David Bourget (Western Ontario)
David Chalmers (ANU, NYU)
Rafael De Clercq
Jack Alan Reynolds
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Heythrop Journal 48 (2):260–266 (2007)
Kortum summarizes his own argument as follows: (1) Without thought, one cannot intentionally create anything. (2) Without language, one cannot have higher-order thoughts. (3) Without others, one cannot have a language. (4) Before the physical universe existed, God was alone and without others. (5) Therefore (by steps 3 and 4), God could not have had a language. Thus (by steps 2, 3 and 4), God could not have had any higher-order thoughts. And so, ultimately (by steps 1, 2, 3, and 4), God could not have intentionally created the physical universe. In this essay, I challenge Kortum’s conclusion. Although I have little doubt that other responses are readily available to those who believe in intelligent design, in what follows I argue that the traditional Christian doctrine of the Trinity (or at least one version of it) provides the resources to block his argument. His argument might work against other versions of monotheism; by it he might be able to show that the notion of a solitary and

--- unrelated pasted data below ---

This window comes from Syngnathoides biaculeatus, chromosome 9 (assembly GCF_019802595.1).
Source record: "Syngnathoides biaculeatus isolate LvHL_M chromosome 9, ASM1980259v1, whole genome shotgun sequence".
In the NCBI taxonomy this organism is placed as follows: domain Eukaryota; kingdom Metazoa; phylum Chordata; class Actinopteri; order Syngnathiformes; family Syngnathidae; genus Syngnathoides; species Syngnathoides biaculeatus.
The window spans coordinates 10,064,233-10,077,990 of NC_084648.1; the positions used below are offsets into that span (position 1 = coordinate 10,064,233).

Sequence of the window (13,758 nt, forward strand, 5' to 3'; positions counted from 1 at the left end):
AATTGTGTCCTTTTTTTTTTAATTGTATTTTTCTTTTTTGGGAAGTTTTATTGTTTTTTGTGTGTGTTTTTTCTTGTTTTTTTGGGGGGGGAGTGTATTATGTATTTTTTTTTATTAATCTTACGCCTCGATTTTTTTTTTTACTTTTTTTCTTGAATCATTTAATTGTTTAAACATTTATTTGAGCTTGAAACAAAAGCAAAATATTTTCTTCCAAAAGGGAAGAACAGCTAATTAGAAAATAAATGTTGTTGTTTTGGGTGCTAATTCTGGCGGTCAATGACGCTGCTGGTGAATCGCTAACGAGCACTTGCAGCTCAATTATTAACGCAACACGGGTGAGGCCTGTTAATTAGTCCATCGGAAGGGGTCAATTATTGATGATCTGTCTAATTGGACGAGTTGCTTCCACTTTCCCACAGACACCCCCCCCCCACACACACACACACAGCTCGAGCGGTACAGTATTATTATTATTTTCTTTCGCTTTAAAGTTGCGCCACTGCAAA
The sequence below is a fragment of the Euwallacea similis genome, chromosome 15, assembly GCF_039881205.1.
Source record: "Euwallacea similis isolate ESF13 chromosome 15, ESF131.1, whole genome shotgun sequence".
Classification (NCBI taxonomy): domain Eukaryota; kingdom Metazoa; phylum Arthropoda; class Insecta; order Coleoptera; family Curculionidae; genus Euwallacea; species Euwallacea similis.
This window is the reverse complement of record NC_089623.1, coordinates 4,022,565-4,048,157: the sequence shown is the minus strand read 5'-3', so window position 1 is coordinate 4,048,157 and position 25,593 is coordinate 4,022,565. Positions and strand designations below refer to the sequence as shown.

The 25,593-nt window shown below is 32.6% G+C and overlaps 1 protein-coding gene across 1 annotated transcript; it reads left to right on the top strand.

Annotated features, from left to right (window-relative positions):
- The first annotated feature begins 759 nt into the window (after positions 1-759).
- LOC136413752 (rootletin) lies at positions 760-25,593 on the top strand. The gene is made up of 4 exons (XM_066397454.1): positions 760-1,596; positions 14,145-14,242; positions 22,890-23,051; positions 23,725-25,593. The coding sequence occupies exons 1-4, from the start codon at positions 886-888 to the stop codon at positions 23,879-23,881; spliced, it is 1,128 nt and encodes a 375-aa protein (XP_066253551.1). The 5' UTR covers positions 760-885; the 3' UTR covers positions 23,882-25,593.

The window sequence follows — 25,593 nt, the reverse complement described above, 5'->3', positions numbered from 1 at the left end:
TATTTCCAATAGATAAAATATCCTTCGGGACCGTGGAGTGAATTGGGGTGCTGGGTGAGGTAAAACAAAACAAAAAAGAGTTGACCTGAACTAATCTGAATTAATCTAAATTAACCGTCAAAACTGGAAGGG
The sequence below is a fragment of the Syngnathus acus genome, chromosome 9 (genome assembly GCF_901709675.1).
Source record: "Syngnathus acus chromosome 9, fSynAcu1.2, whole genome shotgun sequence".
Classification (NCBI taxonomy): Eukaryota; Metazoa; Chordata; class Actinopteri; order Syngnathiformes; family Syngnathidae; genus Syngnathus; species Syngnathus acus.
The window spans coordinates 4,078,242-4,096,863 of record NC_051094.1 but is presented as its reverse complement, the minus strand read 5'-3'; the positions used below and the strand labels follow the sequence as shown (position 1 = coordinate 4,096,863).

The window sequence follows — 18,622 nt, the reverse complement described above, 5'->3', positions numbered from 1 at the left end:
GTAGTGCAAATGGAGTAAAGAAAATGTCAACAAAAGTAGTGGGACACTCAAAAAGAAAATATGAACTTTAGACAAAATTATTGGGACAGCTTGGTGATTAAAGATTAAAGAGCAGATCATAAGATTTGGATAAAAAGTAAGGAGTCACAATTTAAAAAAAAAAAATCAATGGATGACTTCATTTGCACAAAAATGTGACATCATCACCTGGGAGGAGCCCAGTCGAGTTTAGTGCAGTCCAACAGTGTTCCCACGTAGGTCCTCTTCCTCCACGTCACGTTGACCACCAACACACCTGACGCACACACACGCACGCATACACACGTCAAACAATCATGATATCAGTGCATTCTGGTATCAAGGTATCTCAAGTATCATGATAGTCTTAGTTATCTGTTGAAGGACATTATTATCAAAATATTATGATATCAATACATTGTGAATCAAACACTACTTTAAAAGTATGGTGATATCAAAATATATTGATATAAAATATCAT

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References found in this work BETA
Daniel Howard-Snyder (2003). Trinity Monotheism. Philosophia Christi 5 (2):375 - 403.
Jeffrey E. Brower (2004). The Problem with Social Trinitarianism: A Reply to Wierenga. Faith and Philosophy 21 (3):295-303.
Edward Wierenga (2004). Trinity and Polytheism. Faith and Philosophy 21 (3):281-294.
Michael Rea (2003). Relative Identity and the Doctrine of the Trinity. Philosophia Christi 5 (2):431 - 445.
Edward C. Feser (1997). Swinburne's Tritheism. International Journal for Philosophy of Religion 42 (3):175-184.
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